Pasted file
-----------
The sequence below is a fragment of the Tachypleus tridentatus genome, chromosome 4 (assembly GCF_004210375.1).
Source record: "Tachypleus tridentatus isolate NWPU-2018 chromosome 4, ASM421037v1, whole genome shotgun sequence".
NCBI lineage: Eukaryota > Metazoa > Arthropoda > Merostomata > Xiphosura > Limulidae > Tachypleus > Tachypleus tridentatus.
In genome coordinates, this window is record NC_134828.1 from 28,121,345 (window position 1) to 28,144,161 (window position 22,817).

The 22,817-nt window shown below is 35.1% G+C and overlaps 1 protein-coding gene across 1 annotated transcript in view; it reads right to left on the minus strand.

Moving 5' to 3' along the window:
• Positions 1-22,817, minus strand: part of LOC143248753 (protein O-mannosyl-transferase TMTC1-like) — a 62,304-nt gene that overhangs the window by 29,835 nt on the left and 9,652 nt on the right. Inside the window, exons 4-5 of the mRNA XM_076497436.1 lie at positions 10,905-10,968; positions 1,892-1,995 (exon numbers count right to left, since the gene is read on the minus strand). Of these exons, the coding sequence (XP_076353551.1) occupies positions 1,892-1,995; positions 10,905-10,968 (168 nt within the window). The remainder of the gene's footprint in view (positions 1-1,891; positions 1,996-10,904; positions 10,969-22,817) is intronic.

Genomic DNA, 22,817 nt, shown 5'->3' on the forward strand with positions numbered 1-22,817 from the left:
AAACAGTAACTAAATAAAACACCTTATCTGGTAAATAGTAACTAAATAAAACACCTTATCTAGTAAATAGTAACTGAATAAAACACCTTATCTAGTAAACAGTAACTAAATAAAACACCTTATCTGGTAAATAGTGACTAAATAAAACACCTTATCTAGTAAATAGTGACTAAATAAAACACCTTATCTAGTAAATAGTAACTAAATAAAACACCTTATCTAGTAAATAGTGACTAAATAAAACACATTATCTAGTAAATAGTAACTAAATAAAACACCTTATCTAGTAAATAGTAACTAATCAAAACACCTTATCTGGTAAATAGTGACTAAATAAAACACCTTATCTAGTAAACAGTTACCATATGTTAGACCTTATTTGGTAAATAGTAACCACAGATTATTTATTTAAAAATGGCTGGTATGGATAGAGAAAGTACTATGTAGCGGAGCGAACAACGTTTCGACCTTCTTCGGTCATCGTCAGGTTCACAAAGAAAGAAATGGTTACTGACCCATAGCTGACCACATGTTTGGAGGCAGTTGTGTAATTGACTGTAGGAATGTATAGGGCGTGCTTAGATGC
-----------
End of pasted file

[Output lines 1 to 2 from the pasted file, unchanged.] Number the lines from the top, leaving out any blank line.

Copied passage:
The sequence below is a fragment of the Tachypleus tridentatus genome, chromosome 4 (assembly GCF_004210375.1).
Source record: "Tachypleus tridentatus isolate NWPU-2018 chromosome 4, ASM421037v1, whole genome shotgun sequence".